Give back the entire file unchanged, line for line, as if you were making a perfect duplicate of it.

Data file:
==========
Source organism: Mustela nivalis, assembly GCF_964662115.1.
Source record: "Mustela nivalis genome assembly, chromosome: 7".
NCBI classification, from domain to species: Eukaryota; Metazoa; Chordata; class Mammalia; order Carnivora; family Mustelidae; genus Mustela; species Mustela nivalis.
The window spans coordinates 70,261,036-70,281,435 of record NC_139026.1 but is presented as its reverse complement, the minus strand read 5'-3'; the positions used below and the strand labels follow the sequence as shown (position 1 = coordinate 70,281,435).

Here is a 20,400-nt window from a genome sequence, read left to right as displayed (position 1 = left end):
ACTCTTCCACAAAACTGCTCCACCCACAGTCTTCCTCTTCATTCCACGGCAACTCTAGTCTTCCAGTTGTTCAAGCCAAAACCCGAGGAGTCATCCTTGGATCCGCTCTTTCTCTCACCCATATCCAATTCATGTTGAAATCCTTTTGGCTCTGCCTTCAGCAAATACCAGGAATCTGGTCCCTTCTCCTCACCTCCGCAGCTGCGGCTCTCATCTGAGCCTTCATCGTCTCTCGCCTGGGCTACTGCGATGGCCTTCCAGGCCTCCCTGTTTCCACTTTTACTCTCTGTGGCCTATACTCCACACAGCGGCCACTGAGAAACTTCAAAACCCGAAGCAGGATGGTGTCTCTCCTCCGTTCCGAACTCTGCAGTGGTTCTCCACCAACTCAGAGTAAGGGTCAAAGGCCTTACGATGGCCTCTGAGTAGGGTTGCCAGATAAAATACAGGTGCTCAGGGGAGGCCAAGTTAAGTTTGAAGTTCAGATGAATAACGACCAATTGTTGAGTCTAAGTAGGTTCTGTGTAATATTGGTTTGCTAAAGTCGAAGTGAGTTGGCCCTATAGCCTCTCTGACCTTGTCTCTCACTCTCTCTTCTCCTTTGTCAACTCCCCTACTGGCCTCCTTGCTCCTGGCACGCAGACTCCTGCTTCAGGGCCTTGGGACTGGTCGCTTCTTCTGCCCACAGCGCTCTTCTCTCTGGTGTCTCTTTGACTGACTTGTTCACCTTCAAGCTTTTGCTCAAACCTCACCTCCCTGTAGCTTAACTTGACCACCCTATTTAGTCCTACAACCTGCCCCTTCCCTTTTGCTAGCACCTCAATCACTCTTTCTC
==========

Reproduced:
Source organism: Mustela nivalis, assembly GCF_964662115.1.
Source record: "Mustela nivalis genome assembly, chromosome: 7".
NCBI classification, from domain to species: Eukaryota; Metazoa; Chordata; class Mammalia; order Carnivora; family Mustelidae; genus Mustela; species Mustela nivalis.
The window spans coordinates 70,261,036-70,281,435 of record NC_139026.1 but is presented as its reverse complement, the minus strand read 5'-3'; the positions used below and the strand labels follow the sequence as shown (position 1 = coordinate 70,281,435).

Here is a 20,400-nt window from a genome sequence, read left to right as displayed (position 1 = left end):
ACTCTTCCACAAAACTGCTCCACCCACAGTCTTCCTCTTCATTCCACGGCAACTCTAGTCTTCCAGTTGTTCAAGCCAAAACCCGAGGAGTCATCCTTGGATCCGCTCTTTCTCTCACCCATATCCAATTCATGTTGAAATCCTTTTGGCTCTGCCTTCAGCAAATACCAGGAATCTGGTCCCTTCTCCTCACCTCCGCAGCTGCGGCTCTCATCTGAGCCTTCATCGTCTCTCGCCTGGGCTACTGCGATGGCCTTCCAGGCCTCCCTGTTTCCACTTTTACTCTCTGTGGCCTATACTCCACACAGCGGCCACTGAGAAACTTCAAAACCCGAAGCAGGATGGTGTCTCTCCTCCGTTCCGAACTCTGCAGTGGTTCTCCACCAACTCAGAGTAAGGGTCAAAGGCCTTACGATGGCCTCTGAGTAGGGTTGCCAGATAAAATACAGGTGCTCAGGGGAGGCCAAGTTAAGTTTGAAGTTCAGATGAATAACGACCAATTGTTGAGTCTAAGTAGGTTCTGTGTAATATTGGTTTGCTAAAGTCGAAGTGAGTTGGCCCTATAGCCTCTCTGACCTTGTCTCTCACTCTCTCTTCTCCTTTGTCAACTCCCCTACTGGCCTCCTTGCTCCTGGCACGCAGACTCCTGCTTCAGGGCCTTGGGACTGGTCGCTTCTTCTGCCCACAGCGCTCTTCTCTCTGGTGTCTCTTTGACTGACTTGTTCACCTTCAAGCTTTTGCTCAAACCTCACCTCCCTGTAGCTTAACTTGACCACCCTATTTAGTCCTACAACCTGCCCCTTCCCTTTTGCTAGCACCTCAATCACTCTTTCTC